“It took nearly three hours for Chief Justice, Dr. Abdulai Conteh, to pronounce his judgment”, the Amandala of October 19th, 2007, reported. The story, under a headline that screamed, “Massive court victory for Santa Cruz and Conejo Maya!!”, and a photo of Greg Ch’oc and Cristina Coc, said “few people in Belize thought the Chief Justice would rule” the way he did.
In his judgment, which was 67 pages long, Chief Justice Conteh said “he wasn’t impressed with the GOB defendants’ case.” The Amandala said that after the victory Ms. Coc “couldn’t hold back the tears of joy”; and the always composed Mr. Ch’oc said he was “extremely happy to see that the Constitution of Belize has protected our rights.” The Amandala said that prior to the victory some leaders of the Maya had assured the nation that “they are proud Belizeans, to the bone, and they are misrepresented and hurt whenever they are accused of wanting to separate themselves from The Jewel.”
The Channel 7News broadcast of October 23, 2007, said that then Prime Minister, Said Musa, commenting on the court’s decision at a political rally, said the “decision was very important because the indigenous people for centuries have been disadvantaged in the colonial era”, that his government “respected” it, thought it a “landmark”, that “we as Belizean people have to understand these things, so we don’t have any enmity between one Belizean and another Belizean.” He said, also, that the leaders of the Maya “must understand that any Belizean who wants to go and live in Toledo has a right to go and live in Toledo as well.”
16 years later, communal land rights is yet to be defined. It’s not the Gordian knot, but it is complex, and there is no perfect solution. The consultations between the nation’s political leaders and leaders of the group that prefers communal land tenure have at times been strained. Communal land rights, it is a great and beautiful victory, but as the Amandala asked after the court ruling: “What does it all mean?” THEY are still working on it. Every Belizean should pray for a successful resolution.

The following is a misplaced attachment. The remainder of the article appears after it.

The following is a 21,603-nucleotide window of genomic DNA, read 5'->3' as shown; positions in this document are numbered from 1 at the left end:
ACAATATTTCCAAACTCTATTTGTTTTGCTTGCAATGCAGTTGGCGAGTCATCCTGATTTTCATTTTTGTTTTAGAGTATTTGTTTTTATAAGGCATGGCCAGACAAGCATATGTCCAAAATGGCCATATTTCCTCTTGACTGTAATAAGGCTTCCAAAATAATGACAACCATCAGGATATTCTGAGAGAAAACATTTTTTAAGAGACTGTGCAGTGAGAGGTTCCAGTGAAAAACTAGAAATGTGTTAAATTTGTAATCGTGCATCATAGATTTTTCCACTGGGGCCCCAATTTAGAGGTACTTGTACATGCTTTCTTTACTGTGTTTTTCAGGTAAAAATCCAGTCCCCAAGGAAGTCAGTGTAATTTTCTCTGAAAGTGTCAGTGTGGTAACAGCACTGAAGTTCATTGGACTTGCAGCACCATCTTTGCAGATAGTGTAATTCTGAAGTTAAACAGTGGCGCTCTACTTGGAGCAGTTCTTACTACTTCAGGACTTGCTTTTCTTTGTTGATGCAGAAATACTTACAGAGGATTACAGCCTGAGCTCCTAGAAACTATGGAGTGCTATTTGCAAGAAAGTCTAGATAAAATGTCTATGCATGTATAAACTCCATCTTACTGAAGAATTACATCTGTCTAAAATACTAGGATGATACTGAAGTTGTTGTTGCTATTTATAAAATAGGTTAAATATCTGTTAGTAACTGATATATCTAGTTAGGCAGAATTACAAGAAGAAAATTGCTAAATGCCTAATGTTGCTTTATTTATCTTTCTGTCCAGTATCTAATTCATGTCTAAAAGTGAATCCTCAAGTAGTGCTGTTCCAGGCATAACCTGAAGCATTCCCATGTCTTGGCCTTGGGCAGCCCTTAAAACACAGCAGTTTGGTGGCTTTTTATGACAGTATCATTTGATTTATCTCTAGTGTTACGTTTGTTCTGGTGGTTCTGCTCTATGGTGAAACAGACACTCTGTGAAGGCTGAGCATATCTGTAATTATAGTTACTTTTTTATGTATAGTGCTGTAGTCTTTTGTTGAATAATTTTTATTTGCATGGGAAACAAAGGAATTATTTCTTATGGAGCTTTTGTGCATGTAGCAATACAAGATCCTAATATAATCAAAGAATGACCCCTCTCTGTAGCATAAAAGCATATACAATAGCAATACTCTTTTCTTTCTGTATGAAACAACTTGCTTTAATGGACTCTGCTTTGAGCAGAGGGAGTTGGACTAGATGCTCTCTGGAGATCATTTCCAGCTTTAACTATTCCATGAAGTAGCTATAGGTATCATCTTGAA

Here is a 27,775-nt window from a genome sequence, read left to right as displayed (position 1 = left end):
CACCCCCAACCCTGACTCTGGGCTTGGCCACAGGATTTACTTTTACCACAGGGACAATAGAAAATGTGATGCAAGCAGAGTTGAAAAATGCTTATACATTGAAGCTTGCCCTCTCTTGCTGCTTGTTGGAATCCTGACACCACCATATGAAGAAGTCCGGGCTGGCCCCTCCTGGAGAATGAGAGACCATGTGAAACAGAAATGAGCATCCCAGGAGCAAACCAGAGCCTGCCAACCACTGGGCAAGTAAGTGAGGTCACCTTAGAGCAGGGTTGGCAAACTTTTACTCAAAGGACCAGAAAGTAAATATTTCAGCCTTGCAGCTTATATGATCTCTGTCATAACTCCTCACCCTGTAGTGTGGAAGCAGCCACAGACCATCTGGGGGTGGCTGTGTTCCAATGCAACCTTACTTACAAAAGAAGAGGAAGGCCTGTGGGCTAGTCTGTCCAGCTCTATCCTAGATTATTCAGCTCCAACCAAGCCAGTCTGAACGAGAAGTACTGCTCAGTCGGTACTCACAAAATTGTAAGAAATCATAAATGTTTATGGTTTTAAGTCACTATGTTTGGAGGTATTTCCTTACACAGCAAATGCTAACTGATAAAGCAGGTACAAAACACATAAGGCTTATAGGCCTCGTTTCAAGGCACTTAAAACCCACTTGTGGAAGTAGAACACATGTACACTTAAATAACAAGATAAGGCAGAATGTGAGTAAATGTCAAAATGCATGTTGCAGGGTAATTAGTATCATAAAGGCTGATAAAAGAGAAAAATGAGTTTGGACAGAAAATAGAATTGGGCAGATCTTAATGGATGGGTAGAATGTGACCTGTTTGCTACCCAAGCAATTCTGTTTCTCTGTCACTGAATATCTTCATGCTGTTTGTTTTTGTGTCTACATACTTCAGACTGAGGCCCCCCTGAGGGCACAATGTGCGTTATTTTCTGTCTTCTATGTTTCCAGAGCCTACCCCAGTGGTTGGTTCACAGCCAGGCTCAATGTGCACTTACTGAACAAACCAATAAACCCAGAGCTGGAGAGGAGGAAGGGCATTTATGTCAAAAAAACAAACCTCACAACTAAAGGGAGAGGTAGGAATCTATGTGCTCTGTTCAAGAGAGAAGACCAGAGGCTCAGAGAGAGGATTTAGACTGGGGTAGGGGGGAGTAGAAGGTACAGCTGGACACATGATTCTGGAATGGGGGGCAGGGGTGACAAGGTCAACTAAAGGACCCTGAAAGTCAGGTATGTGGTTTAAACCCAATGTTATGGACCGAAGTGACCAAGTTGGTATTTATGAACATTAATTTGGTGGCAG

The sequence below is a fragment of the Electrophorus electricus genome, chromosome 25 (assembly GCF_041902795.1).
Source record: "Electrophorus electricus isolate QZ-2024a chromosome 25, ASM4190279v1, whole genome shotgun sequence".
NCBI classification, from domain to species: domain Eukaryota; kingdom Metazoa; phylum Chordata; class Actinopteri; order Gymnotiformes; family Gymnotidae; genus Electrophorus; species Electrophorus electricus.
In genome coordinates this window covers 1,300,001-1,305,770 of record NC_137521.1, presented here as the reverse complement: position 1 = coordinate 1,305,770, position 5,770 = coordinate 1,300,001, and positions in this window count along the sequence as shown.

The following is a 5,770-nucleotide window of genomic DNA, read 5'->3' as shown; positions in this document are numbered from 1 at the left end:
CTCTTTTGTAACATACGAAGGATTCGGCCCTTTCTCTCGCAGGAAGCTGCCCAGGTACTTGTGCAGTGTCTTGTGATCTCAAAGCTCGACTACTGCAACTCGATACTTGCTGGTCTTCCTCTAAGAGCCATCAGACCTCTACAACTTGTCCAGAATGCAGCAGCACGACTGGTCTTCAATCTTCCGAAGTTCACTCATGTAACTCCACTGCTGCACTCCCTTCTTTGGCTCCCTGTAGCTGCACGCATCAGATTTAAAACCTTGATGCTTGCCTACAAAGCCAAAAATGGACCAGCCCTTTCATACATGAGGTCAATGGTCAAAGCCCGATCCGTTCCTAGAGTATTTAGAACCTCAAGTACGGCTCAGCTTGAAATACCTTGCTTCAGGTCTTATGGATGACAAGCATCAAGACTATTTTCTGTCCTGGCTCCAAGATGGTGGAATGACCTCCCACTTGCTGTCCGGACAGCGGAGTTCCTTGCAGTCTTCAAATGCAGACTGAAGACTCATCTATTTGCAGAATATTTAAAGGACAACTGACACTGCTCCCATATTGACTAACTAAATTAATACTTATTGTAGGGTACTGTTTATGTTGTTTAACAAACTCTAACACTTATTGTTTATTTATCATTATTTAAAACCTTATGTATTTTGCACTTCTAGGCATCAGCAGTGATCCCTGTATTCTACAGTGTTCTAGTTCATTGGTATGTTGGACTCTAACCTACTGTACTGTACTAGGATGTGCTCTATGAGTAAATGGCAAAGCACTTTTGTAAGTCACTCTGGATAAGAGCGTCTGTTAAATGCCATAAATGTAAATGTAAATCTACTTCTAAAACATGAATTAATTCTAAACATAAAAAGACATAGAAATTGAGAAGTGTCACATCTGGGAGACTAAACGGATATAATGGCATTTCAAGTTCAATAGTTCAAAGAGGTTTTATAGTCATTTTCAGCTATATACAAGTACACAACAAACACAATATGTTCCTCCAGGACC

UBAD at 55; still waiting for African and Mayan history
Today, Friday, February 9, makes 55 years since the United Black Association for Development (UBAD) came into existence in 1969, shook up the political status quo and exposed the racism that existed in Belize.
UBAD started out as a cultural group, quickly became a political party, and even more quickly flamed out, in 1974. The group’s primary mission was to restore pride in the children of the enslaved Africans, and make all people of color conscious about the reality of white supremacy and how it forwarded its agenda. Prior to UBAD, a UNIA (Universal Negro Improvement Association) chapter that was established in Belize in 1920, promoted racial pride and financial independence, but the energy of that great organization began to wane soon after, after its leader, the mighty Marcus Mosiah Garvey was convicted of mail fraud in 1923, on charges brought to court by his numerous enemies.
UBAD did much to increase the self-awareness of Afro Belizeans. As a political party it had little success at the polls. But the organization’s call for the vote for 18-year-olds, free radio, and the teaching of African and Indian (Mayan) history lived on through the media it spawned – Amandala, Krem Radio, Krem Television, and the UEF (UBAD Educational Foundation). Two of UBAD’s demands have been met – 18-year-old Belizeans got the right to vote in 1978, and free radio became a reality in 1989 when Krem Radio got a license. Disappointingly, the third of UBAD’s demands, the teaching of African and Mayan history, has been realized in only one school, St. John’s College.